Every Citizen a Soldier

The Campaign for Universal Military Training after World War II

978-1-62349-146-8 Cloth
6 x 9 x 0 in
256 pp. 12 b&w photos. Bib. Index.
Pub Date: 07/02/2014


  • Cloth $39.95 s
Beginning in 1943, US Army leaders such as John M. Palmer, Walter L. Weible, George C. Marshall, and John J. McCloy mounted a sustained and vigorous campaign to establish a system of universal military training (UMT) in America. Fearful of repeating the rapid demobilization and severe budget cuts that had accompanied peace following World War I, these leaders saw UMT as the basis for their postwar plans. As a result, they promoted UMT extensively and aggressively.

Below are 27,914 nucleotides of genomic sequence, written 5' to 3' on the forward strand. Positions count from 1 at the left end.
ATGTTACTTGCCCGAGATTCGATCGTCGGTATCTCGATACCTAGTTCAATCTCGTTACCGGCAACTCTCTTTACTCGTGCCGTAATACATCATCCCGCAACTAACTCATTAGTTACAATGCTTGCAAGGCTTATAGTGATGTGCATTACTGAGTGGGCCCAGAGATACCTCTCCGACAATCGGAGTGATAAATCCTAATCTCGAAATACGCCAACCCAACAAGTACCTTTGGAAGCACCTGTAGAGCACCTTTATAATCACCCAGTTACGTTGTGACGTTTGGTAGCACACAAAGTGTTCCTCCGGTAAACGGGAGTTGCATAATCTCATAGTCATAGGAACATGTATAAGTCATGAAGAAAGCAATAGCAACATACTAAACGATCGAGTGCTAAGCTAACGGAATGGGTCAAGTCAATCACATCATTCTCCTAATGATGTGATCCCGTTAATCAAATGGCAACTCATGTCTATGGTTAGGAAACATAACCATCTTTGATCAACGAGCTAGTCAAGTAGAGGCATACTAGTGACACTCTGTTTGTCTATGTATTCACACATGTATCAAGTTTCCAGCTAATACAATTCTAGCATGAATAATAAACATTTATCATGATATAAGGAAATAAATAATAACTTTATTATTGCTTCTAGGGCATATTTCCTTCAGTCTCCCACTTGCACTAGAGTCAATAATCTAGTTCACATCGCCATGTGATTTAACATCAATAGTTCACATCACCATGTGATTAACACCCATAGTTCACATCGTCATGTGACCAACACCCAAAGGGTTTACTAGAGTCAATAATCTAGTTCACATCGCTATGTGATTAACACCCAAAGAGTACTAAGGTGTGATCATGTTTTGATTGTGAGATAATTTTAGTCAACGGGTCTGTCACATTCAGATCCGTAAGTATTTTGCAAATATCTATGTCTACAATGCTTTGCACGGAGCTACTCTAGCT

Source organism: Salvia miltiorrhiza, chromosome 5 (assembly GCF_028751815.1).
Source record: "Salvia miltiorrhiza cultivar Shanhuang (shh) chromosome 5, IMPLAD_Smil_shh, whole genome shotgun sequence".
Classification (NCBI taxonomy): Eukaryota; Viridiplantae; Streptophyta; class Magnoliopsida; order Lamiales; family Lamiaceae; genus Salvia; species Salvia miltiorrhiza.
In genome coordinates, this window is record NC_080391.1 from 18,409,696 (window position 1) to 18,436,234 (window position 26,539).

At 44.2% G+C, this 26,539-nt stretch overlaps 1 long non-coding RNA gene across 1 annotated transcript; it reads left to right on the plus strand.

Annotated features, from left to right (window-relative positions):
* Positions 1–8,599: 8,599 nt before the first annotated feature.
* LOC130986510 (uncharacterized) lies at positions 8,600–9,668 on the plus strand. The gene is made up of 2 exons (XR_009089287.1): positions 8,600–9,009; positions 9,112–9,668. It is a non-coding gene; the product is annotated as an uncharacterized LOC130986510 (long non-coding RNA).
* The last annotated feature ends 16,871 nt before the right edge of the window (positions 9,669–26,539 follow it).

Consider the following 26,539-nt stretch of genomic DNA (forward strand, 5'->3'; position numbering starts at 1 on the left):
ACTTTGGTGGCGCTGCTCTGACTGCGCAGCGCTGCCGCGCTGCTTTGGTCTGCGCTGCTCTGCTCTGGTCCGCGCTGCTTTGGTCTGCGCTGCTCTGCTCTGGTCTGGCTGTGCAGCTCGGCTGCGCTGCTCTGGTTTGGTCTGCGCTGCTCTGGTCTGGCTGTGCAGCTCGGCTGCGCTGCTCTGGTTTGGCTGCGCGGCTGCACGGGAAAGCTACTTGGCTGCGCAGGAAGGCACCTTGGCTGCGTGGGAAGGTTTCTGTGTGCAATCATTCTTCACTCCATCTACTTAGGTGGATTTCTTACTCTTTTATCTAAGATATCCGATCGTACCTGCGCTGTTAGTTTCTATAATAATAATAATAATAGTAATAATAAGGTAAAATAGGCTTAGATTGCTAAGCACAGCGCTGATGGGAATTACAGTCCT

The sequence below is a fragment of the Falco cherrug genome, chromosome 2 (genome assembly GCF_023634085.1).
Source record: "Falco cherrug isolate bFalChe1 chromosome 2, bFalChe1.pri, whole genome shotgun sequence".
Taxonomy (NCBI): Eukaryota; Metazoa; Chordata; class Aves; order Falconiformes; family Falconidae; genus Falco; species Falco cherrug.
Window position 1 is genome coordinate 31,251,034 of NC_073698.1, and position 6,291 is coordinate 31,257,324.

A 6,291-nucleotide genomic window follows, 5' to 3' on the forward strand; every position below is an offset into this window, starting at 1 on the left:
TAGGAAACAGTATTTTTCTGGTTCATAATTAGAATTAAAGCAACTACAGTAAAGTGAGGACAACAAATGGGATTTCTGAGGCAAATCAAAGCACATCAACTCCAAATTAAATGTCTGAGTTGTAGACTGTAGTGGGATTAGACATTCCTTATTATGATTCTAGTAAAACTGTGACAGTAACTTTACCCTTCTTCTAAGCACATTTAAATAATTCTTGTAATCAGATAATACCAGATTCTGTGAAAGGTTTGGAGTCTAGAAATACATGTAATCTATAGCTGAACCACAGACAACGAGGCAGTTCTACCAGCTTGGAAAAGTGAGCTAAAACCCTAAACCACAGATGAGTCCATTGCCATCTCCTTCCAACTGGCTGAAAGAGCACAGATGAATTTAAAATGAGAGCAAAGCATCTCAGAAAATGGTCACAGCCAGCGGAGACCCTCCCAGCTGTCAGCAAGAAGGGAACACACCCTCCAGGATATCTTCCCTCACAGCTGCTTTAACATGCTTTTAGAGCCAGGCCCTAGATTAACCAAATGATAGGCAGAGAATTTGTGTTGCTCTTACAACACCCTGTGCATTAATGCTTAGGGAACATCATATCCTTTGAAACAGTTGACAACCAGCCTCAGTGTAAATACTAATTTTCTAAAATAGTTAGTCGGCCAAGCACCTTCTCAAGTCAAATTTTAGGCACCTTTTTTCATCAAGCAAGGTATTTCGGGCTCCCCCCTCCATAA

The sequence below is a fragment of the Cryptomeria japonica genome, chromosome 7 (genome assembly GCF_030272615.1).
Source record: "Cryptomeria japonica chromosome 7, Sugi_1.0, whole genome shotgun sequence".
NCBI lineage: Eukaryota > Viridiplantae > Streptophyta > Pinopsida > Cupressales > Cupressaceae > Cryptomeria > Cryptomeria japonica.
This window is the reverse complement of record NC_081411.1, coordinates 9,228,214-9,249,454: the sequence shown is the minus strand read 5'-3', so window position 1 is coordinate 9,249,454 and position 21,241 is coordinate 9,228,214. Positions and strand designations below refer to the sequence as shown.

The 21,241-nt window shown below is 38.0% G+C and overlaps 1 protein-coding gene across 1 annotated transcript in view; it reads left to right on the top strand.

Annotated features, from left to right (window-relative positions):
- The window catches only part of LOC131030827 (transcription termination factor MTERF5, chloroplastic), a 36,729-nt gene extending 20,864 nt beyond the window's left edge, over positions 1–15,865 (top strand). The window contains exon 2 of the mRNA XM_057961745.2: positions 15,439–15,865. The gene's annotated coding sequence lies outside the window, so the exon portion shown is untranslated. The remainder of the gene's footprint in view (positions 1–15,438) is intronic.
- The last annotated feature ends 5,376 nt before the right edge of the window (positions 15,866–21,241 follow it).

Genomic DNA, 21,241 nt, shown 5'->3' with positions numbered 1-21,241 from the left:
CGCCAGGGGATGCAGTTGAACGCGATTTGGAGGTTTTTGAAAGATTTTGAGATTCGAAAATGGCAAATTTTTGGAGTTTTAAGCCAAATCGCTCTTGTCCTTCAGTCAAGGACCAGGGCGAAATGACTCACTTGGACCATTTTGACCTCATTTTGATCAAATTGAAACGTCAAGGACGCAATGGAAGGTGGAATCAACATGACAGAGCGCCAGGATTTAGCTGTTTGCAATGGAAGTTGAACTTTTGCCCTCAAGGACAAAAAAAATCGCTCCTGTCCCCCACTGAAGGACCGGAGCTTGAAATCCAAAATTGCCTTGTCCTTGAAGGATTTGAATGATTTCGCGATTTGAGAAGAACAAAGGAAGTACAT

In Every Citizen a Soldier: The Campaign for Universal Military Training after World War II, William A. Taylor illustrates how army leaders failed to adapt their strategy to the political realities of the day and underscores the delicate balance in American democracy between civilian and military control of strategy. This story is vital because of the ultimate outcome of the failure of the UMT initiative: the birth of the Cold War draft.

Williams-Ford Texas A&M University Military History Series

Published by Texas A&M University Press